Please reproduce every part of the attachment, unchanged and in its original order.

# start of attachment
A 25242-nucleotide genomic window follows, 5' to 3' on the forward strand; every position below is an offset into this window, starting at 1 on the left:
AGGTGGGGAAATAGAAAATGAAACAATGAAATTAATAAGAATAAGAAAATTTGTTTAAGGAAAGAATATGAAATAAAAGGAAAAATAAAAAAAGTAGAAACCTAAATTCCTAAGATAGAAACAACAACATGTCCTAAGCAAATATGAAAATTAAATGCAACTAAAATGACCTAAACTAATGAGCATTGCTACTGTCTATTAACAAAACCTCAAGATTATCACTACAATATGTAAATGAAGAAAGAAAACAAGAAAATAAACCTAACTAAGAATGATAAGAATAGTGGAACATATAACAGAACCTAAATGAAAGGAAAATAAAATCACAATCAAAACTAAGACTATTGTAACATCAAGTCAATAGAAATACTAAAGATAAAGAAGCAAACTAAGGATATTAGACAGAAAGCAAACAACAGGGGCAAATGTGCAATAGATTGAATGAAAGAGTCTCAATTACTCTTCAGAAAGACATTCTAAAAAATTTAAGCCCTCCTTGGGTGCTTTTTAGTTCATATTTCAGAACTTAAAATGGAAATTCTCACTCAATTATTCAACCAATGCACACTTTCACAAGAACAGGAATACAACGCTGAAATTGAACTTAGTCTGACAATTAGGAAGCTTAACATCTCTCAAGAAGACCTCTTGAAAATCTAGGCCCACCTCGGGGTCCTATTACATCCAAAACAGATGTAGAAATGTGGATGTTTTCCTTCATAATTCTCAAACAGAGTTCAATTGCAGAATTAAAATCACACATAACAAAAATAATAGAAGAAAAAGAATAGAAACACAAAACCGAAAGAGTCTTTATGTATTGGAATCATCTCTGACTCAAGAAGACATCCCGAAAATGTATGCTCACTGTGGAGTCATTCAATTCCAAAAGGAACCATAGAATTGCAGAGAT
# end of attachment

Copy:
A 25242-nucleotide genomic window follows, 5' to 3' on the forward strand; every position below is an offset into this window, starting at 1 on the left:
AGGTGGGGAAATAGAAAATGAAACAATGAAATTAATAAGAATAAGAAAATTTGTTTAAGGAAAGAATATGAAATAAAAGGAAAAATAAAAAAAGTAGAAACCTAAATTCCTAAGATAGAAACAACAACATGTCCTAAGCAAATATGAAAATTAAATGCAACTAAAATGACCTAAACTAATGAGCATTGCTACTGTCTATTAACAAAACCTCAAGATTATCACTACAATATGTAAATGAAGAAAGAAAACAAGAAAATAAACCTAACTAAGAATGATAAGAATAGTGGAACATATAACAGAACCTAAATGAAAGGAAAATAAAATCACAATCAAAACTAAGACTATTGTAACATCAAGTCAATAGAAATACTAAAGATAAAGAAGCAAACTAAGGATATTAGACAGAAAGCAAACAACAGGGGCAAATGTGCAATAGATTGAATGAAAGAGTCTCAATTACTCTTCAGAAAGACATTCTAAAAAATTTAAGCCCTCCTTGGGTGCTTTTTAGTTCATATTTCAGAACTTAAAATGGAAATTCTCACTCAATTATTCAACCAATGCACACTTTCACAAGAACAGGAATACAACGCTGAAATTGAACTTAGTCTGACAATTAGGAAGCTTAACATCTCTCAAGAAGACCTCTTGAAAATCTAGGCCCACCTCGGGGTCCTATTACATCCAAAACAGATGTAGAAATGTGGATGTTTTCCTTCATAATTCTCAAACAGAGTTCAATTGCAGAATTAAAATCACACATAACAAAAATAATAGAAGAAAAAGAATAGAAACACAAAACCGAAAGAGTCTTTATGTATTGGAATCATCTCTGACTCAAGAAGACATCCCGAAAATGTATGCTCACTGTGGAGTCATTCAATTCCAAAAGGAACCATAGAATTGCAGAGAT